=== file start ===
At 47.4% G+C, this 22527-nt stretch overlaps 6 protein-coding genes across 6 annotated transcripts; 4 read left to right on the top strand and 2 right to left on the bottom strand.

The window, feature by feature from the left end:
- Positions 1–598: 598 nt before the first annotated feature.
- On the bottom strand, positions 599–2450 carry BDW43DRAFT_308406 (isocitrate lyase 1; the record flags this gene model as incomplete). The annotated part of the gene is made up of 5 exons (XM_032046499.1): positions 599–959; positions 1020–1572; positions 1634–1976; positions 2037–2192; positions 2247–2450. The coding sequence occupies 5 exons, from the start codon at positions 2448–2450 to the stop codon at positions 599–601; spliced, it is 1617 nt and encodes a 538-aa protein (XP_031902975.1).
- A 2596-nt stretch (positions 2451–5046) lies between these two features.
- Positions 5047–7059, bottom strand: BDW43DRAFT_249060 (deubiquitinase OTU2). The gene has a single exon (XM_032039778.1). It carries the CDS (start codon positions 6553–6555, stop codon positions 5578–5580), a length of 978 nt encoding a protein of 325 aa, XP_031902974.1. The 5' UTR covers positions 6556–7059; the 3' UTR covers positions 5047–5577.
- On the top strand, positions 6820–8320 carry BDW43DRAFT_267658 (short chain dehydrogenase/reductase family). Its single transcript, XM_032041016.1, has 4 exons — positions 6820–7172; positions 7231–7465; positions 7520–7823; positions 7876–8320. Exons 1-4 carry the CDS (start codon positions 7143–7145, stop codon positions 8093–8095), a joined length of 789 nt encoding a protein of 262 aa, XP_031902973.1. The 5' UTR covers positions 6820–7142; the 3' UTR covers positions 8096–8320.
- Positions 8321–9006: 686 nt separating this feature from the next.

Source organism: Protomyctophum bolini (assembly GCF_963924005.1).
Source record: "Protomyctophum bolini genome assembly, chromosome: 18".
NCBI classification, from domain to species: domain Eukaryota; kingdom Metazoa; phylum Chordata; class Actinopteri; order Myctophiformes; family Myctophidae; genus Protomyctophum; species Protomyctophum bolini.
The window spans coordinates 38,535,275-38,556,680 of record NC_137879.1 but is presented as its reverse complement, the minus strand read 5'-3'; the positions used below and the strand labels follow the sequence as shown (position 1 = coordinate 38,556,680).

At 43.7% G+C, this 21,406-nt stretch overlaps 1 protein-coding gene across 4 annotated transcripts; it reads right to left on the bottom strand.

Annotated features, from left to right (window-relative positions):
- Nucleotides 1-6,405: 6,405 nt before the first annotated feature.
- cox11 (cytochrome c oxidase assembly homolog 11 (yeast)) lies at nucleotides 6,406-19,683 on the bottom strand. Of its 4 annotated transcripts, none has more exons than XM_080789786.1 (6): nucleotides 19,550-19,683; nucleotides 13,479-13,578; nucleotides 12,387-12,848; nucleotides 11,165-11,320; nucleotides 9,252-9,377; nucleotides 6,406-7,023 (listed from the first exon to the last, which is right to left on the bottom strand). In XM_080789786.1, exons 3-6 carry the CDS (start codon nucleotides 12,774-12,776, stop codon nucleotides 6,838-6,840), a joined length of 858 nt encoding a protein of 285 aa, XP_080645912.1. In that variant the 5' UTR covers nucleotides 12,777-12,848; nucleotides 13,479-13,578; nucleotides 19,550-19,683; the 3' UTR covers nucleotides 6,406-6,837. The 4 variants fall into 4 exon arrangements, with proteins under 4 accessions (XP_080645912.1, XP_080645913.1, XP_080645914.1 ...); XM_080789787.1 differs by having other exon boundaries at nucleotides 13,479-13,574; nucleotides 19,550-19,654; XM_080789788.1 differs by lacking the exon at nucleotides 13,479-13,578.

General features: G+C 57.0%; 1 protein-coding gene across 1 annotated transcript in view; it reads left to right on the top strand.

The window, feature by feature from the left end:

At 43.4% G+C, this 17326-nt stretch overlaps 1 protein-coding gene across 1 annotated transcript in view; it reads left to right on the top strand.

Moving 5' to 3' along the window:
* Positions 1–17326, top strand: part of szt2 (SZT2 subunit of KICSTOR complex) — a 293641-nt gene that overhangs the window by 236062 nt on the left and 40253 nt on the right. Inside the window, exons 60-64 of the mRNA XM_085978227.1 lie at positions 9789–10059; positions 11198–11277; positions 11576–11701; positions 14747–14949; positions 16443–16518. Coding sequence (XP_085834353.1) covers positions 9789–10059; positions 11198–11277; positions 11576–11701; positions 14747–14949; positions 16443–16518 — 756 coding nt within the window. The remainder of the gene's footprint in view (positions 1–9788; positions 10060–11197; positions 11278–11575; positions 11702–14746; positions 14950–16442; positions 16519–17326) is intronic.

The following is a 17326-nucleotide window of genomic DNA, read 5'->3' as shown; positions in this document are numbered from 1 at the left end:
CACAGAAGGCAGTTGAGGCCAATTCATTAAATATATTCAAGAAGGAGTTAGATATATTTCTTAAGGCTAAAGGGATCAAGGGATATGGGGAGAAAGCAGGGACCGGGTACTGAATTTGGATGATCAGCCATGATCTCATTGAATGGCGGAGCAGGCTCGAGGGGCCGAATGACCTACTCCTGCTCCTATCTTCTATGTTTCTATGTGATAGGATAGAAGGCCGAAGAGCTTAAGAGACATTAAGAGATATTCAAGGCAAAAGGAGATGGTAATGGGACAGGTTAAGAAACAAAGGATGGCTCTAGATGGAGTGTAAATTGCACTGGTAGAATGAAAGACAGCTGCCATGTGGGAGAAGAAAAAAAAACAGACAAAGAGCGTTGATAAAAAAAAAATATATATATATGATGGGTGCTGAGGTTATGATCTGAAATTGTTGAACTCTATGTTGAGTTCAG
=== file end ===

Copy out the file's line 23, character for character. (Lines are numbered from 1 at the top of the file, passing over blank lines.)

CACAGAAGGCAGTTGAGGCCAATTCATTAAATATATTCAAGAAGGAGTTAGATATATTTCTTAAGGCTAAAGGGATCAAGGGATATGGGGAGAAAGCAGGGACCGGGTACTGAATTTGGATGATCAGCCATGATCTCATTGAATGGCGGAGCAGGCTCGAGGGGCCGAATGACCTACTCCTGCTCCTATCTTCTATGTTTCTATGTGATAGGATAGAAGGCCGAAGAGCTTAAGAGACATTAAGAGATATTCAAGGCAAAAGGAGATGGTAATGGGACAGGTTAAGAAACAAAGGATGGCTCTAGATGGAGTGTAAATTGCACTGGTAGAATGAAAGACAGCTGCCATGTGGGAGAAGAAAAAAAAACAGACAAAGAGCGTTGATAAAAAAAAAATATATATATATGATGGGTGCTGAGGTTATGATCTGAAATTGTTGAACTCTATGTTGAGTTCAG